AALBORG, Denmark (Reuters) - How much interaction with a robot are we prepared for and is that interaction different if the robot appears to be a person?
These are just some of the questions we need to be able to answer, according to Danish psychologist Henrik Scharfe.
His department at Denmark’s Aalborg University is now the proud owner of Geminoid DK, a robot which so closely resembles him it borders on the surreal.
“It’s a little bit like science fiction but without the fiction part,” he said sitting next to a carbon copy of himself, sporting a similar suit and shirt and his own hair.
It is the third robot of the Geminoid series, a line of androids designed by Hiroshi Ishiguro, a professor at Osaka University and his team at Japan’s Advanced Telecommunications Research Institute International (ATR) in Nara.
“By doing something as dramatic or as extreme as this it really makes people think about the role of technology in their everyday life,” Scharfe said.
Scharfe says we need a better understanding of human robot interactions and ultra-realistic robots may help us learn.
“Imagine you enter a restaurant and the waiter is a robot and he picks up your order,” ask Scharfe. “There are times when you don’t want to engage with a waiter and this would do the job just fine.”
He says we are increasingly exposed to automation of one kind or another and he wants to know how far we are prepared to go.
“Imagine for instance that you have someone like this sitting at a kindergarten telling stories — and then the robot will tell your stories over and over and over and over again.
Now, people usually object to this idea and then I ask them are you happy with a TV or DVD set doing the same thing and they typically say Oh, yes. So, I’m interested in what makes up the difference here,” he said.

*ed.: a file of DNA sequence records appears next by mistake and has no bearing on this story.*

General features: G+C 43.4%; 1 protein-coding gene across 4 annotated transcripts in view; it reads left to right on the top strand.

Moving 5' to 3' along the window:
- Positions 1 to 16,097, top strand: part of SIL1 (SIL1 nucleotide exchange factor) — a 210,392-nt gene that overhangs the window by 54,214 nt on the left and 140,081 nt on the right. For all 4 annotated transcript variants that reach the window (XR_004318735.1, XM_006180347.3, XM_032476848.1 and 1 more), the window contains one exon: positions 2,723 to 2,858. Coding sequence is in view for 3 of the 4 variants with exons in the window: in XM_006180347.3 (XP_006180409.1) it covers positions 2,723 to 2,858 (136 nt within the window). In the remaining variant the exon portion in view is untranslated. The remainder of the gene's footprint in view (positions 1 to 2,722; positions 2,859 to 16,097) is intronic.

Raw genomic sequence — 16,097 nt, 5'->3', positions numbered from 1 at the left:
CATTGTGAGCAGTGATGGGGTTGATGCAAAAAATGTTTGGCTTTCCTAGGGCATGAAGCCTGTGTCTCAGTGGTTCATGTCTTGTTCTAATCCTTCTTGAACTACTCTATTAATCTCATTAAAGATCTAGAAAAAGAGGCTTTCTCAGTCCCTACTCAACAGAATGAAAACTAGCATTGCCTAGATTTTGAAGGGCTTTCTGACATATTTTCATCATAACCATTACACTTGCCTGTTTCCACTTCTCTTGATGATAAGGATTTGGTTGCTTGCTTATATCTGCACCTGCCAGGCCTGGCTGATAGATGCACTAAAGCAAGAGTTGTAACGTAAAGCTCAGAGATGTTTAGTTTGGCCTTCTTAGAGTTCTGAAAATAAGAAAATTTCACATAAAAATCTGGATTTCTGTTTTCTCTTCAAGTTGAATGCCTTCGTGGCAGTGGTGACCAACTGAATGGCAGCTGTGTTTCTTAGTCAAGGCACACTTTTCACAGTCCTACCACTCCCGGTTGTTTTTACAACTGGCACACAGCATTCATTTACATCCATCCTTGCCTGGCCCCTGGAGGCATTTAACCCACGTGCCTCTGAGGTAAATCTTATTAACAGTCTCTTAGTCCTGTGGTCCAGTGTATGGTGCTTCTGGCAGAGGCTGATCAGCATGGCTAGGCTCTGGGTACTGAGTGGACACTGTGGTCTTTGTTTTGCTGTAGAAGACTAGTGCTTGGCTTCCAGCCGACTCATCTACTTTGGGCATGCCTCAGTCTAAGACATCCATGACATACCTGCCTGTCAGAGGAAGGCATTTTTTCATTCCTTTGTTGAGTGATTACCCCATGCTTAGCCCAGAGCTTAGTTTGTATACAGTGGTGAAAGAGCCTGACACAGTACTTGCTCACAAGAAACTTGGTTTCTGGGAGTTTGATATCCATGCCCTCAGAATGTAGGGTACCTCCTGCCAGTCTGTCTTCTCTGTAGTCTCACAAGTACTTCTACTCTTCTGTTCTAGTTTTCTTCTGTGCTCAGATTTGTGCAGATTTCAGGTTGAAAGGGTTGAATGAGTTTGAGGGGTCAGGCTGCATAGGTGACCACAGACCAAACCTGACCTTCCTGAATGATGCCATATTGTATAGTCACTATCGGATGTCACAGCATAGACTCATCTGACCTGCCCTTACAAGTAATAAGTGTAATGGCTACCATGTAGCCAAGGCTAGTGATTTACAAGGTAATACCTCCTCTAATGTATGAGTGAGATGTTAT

Studies have shown that we can engage with robots on an emotional level.
In Japan, a robotic baby seal named Paro has been shown to have therapeutic effects and can improve the emotional lives of some older people who enjoy holding and stroking the device.
So it would appear that the shape of the interface affects the way we communicate — a cute and cuddly baby seal is acceptable it seems but robots that appear to be people?
“Remember the first time you saw an ATM machine. For most people that was appalling,” said Scharfe.
“So for some cases I want to go into the bank and have a conversation at other times I’m perfectly happy with the ATM in the street or the robotic waiter at the restaurant, or the robotic receptionist or the storytelling machine in the kindergarten or the visiting friend at a hospital bedside.”
Geminoid DK is manipulated silently with compressed air, allowing its torso and head, including eyes, mouth and facial expressions to copy what Scharfe does in front of a web cam.
Its movements are 0.3 of second behind the original and a delay can make the robot appear to be talking to the person in front of it.
This summer the robot will be placed in a shop and begin “interacting” with an unsuspecting public. Scharfe will be in the background, answering any questions the robot is asked through a headset and observing the results.
He said they are also considering an experiment where an employee is sacked by Geminoid DK to see what kind of reactions are triggered by using a robot for such a task.
As Scharfe walks along the corridors his colleagues whisper “Is it HIM?” as he passes.
Editing by Paul Casciato